Discussing the new law that allows a ‘named person’ for every child in Scotland | BBC 1 ‘Sunday Politics’ | 29 June 2014

June 30, 2014

Lesley Scott, representative in Scotland for the Young ME Sufferers Trust (Tymes Trust), took part in a BBC1 Scotland discussion yesterday (Sunday June 29) on the Scottish Government's new law that allows every child under the age of 18 – that's about a million of them – to have a ‘Named Person' who could intervene where there are concerns about child abuse.

Tymes Trust, an ME Association partnership body, have already condemned what they say is the dictatorial nature of the new law and – with the Christian Institute, who are leading the campaign – call for the law to be scrapped. The Scottish Government have said they will implement the new measure in full during 2016.

Watch the debate by clicking on the link below. Lesley Scott appears in the package that begins 50 minutes in, while Aileen Campbell, Minister for Children and Young People in the Scottish Government, defends the law. The Minister is put under considerable, almost Paxo-style pressure, by programme presenter Gordon Brewer.

It's a good, well-argued discussion. If you've got any views on the subject, please post them here.

View the programme HERE. It's available on the BBC i-Player for the next six days. The discussion starts 50 minutes in.

1 thought on “Discussing the new law that allows a ‘named person’ for every child in Scotland | BBC 1 ‘Sunday Politics’ | 29 June 2014”

  1. Jane Colby, executive director at the Tymes Trust, replied to me as follows on another forum:

    It’s good of you and the MEA to take an interest in this Tony. However, I should perhaps explain a few things.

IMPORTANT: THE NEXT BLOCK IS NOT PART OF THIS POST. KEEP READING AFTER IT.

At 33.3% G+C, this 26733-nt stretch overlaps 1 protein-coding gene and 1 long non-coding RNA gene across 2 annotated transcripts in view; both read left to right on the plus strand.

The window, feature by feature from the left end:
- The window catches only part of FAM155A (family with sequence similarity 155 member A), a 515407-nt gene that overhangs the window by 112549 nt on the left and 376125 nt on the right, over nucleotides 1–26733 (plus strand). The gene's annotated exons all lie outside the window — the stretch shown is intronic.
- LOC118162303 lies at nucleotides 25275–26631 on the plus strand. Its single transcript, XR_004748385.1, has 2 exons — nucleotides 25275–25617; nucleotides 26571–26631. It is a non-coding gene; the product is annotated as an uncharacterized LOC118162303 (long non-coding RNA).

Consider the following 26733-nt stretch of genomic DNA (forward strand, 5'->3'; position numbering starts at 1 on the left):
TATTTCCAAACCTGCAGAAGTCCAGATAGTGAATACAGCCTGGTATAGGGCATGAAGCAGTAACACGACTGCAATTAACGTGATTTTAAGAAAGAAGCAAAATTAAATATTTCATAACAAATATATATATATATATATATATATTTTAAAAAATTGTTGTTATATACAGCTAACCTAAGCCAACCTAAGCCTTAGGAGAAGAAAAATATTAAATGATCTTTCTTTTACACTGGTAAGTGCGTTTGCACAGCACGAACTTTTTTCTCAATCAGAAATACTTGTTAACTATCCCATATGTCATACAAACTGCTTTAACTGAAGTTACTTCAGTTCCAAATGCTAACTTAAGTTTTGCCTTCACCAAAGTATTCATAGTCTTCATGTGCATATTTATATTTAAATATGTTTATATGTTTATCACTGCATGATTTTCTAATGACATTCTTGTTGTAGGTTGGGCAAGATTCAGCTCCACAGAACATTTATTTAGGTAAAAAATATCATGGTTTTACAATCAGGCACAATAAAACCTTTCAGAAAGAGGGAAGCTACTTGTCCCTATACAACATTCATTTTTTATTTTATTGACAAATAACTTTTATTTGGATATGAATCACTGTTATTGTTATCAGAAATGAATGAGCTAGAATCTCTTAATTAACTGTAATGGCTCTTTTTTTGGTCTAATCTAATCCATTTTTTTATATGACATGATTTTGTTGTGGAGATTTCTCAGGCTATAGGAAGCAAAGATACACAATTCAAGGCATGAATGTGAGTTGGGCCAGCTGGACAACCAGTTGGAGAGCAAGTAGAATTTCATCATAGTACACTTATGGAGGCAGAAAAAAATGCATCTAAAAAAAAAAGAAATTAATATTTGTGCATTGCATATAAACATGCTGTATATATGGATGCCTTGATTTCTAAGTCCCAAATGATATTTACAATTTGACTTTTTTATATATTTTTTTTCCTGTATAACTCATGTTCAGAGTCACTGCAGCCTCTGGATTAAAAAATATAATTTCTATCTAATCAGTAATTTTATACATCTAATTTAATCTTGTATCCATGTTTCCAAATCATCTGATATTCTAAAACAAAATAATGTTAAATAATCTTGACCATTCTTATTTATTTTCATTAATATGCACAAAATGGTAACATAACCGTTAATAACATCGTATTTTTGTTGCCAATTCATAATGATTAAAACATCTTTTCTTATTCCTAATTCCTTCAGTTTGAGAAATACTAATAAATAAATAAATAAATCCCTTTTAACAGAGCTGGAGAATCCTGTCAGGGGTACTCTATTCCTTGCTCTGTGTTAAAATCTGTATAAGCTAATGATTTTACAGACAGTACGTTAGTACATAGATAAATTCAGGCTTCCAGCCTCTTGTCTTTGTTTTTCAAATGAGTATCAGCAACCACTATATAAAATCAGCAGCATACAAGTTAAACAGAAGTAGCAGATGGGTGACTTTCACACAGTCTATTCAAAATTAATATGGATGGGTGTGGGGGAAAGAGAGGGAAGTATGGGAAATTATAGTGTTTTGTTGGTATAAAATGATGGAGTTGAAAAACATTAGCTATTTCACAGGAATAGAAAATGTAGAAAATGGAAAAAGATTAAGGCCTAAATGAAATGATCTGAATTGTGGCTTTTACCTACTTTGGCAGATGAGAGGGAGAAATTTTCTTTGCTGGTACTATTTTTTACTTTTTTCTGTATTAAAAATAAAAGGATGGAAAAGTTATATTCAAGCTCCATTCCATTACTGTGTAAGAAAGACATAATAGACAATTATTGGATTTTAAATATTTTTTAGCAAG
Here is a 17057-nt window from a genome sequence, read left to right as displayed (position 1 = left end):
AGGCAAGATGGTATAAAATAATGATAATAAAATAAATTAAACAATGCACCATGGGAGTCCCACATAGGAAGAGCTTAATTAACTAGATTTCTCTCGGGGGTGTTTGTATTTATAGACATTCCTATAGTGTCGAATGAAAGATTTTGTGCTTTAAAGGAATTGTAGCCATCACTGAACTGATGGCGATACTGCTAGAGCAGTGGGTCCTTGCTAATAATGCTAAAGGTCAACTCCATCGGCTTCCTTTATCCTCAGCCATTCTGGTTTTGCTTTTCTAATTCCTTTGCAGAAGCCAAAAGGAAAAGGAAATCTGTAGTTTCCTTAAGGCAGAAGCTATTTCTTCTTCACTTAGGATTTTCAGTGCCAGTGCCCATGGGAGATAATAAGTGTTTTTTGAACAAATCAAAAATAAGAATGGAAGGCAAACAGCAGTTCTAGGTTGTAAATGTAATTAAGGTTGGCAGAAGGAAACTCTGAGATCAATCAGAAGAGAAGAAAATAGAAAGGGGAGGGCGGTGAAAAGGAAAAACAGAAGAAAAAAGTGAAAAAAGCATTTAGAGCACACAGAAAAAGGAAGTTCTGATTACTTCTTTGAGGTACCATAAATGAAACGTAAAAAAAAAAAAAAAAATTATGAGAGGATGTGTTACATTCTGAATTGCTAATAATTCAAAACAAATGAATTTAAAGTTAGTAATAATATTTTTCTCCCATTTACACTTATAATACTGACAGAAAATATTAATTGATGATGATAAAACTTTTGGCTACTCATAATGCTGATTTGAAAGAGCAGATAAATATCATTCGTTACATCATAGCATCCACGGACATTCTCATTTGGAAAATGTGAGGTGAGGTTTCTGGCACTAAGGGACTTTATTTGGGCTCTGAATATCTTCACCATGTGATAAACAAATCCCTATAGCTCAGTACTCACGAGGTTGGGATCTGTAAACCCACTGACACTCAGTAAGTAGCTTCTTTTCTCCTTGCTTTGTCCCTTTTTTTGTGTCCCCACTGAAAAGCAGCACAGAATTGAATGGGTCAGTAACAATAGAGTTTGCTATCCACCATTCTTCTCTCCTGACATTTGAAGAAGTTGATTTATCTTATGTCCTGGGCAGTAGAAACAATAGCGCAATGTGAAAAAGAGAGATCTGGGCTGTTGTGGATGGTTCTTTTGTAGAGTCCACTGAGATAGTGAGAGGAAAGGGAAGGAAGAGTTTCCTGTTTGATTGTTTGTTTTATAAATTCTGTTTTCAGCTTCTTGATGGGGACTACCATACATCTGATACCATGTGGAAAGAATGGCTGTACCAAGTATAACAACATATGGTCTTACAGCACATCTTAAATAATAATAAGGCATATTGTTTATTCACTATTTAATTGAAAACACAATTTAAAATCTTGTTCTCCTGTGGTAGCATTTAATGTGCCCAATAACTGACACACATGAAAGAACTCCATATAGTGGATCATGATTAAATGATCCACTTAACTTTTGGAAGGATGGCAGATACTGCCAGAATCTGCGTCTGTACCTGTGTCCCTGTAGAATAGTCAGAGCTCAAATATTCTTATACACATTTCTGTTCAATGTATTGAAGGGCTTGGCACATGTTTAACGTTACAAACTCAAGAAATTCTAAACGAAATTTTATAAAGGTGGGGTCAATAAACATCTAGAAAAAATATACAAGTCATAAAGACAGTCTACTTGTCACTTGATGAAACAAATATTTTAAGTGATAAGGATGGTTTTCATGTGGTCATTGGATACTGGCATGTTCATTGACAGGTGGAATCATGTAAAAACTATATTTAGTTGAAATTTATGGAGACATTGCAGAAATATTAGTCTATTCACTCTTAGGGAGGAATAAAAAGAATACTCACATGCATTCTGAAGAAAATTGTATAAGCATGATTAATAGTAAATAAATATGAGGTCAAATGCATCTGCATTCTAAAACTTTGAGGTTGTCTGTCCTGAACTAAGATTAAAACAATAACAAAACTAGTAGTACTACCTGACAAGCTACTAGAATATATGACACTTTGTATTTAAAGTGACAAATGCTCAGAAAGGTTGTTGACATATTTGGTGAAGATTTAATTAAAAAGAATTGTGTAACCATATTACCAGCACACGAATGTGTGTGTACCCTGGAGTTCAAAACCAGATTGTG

This new law doesn’t “allow” every young person in Scotland to have a Named Person, as you seem to be suggesting. It FORCES the Named Person upon them. It applies to every family in Scotland, from the birth of the child, not just to families who ask for one. There is no opt-out in the legislation. As the interviewer said: ‘Isn’t this a bit East German?”

    The people who are to be the Named Persons are the very people with whom families of children with ME are often in conflict already due to misperceptions about ME – eg school heads, health visitors. They are able to have sight of any confidential documents about the child, their health records etc, without parents’ knowledge or permission, and are
    expected to take action if there is any concern. The Scottish Govt have made it clear that although there are already agencies whose role this is (social services) the Named Person will be expected to intervene at an earlier stage ie at a level of concern which would not normally trigger a child protection investigation. So the level of intrusion into the family of a child with ME falls to whatever the Named Person may feel is a concern.

    A parent may not opt to be their own child’s Named Person. The role of the parents is in effect overridden.

    The Named Persons are agents of the state. They are in effect State Guardians.

    What they do is entirely at their own discretion. Their power is neither defined nor limited in the legislation.

    I reiterate: every Scottish family is drawn into this and cannot refuse. If they disagree with the Named Person’s views they risk being regarded as what one council defines as ‘hostile and non-engaging parents’. The consequences can only be imagined. It’s bad enough at the moment – we have now had 121 cases of child protection investigations of these families, and that’s before this scheme is fully implemented.

    Our own press release is at http://www.tymestrust.org

    A charity which supports young people with ME and their families has pledged itself to take on the Scottish Government in a court action to fight against ‘state snoopers.’ …”

    I hope people will take a moment to please read it if they haven’t already done so.

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